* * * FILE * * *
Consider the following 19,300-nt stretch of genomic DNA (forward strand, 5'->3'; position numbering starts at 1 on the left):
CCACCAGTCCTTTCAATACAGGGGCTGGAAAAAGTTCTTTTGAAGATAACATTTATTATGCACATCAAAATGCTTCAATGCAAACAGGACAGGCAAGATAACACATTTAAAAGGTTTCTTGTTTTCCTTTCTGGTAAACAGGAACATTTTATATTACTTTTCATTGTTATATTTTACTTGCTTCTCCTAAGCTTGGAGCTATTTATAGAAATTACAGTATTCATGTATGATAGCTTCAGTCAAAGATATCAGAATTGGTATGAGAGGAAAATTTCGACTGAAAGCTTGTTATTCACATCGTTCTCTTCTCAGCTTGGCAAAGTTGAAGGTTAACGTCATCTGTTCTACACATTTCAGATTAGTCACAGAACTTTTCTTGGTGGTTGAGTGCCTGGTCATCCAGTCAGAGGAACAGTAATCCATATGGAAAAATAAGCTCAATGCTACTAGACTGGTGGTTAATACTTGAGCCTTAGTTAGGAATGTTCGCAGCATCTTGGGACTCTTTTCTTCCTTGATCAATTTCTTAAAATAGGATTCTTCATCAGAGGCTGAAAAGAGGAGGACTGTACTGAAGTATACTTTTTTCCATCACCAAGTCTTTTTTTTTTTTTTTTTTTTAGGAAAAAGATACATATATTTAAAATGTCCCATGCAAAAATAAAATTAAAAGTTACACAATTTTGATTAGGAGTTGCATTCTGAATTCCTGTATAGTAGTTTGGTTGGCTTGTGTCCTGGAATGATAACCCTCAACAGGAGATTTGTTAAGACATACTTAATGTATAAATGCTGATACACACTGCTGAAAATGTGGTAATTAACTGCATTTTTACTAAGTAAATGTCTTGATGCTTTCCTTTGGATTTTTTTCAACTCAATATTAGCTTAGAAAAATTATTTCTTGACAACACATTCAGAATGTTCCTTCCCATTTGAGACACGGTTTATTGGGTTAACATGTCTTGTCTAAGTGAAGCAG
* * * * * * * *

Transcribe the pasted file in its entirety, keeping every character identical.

Consider the following 19,300-nt stretch of genomic DNA (forward strand, 5'->3'; position numbering starts at 1 on the left):
CCACCAGTCCTTTCAATACAGGGGCTGGAAAAAGTTCTTTTGAAGATAACATTTATTATGCACATCAAAATGCTTCAATGCAAACAGGACAGGCAAGATAACACATTTAAAAGGTTTCTTGTTTTCCTTTCTGGTAAACAGGAACATTTTATATTACTTTTCATTGTTATATTTTACTTGCTTCTCCTAAGCTTGGAGCTATTTATAGAAATTACAGTATTCATGTATGATAGCTTCAGTCAAAGATATCAGAATTGGTATGAGAGGAAAATTTCGACTGAAAGCTTGTTATTCACATCGTTCTCTTCTCAGCTTGGCAAAGTTGAAGGTTAACGTCATCTGTTCTACACATTTCAGATTAGTCACAGAACTTTTCTTGGTGGTTGAGTGCCTGGTCATCCAGTCAGAGGAACAGTAATCCATATGGAAAAATAAGCTCAATGCTACTAGACTGGTGGTTAATACTTGAGCCTTAGTTAGGAATGTTCGCAGCATCTTGGGACTCTTTTCTTCCTTGATCAATTTCTTAAAATAGGATTCTTCATCAGAGGCTGAAAAGAGGAGGACTGTACTGAAGTATACTTTTTTCCATCACCAAGTCTTTTTTTTTTTTTTTTTTTTAGGAAAAAGATACATATATTTAAAATGTCCCATGCAAAAATAAAATTAAAAGTTACACAATTTTGATTAGGAGTTGCATTCTGAATTCCTGTATAGTAGTTTGGTTGGCTTGTGTCCTGGAATGATAACCCTCAACAGGAGATTTGTTAAGACATACTTAATGTATAAATGCTGATACACACTGCTGAAAATGTGGTAATTAACTGCATTTTTACTAAGTAAATGTCTTGATGCTTTCCTTTGGATTTTTTTCAACTCAATATTAGCTTAGAAAAATTATTTCTTGACAACACATTCAGAATGTTCCTTCCCATTTGAGACACGGTTTATTGGGTTAACATGTCTTGTCTAAGTGAAGCAG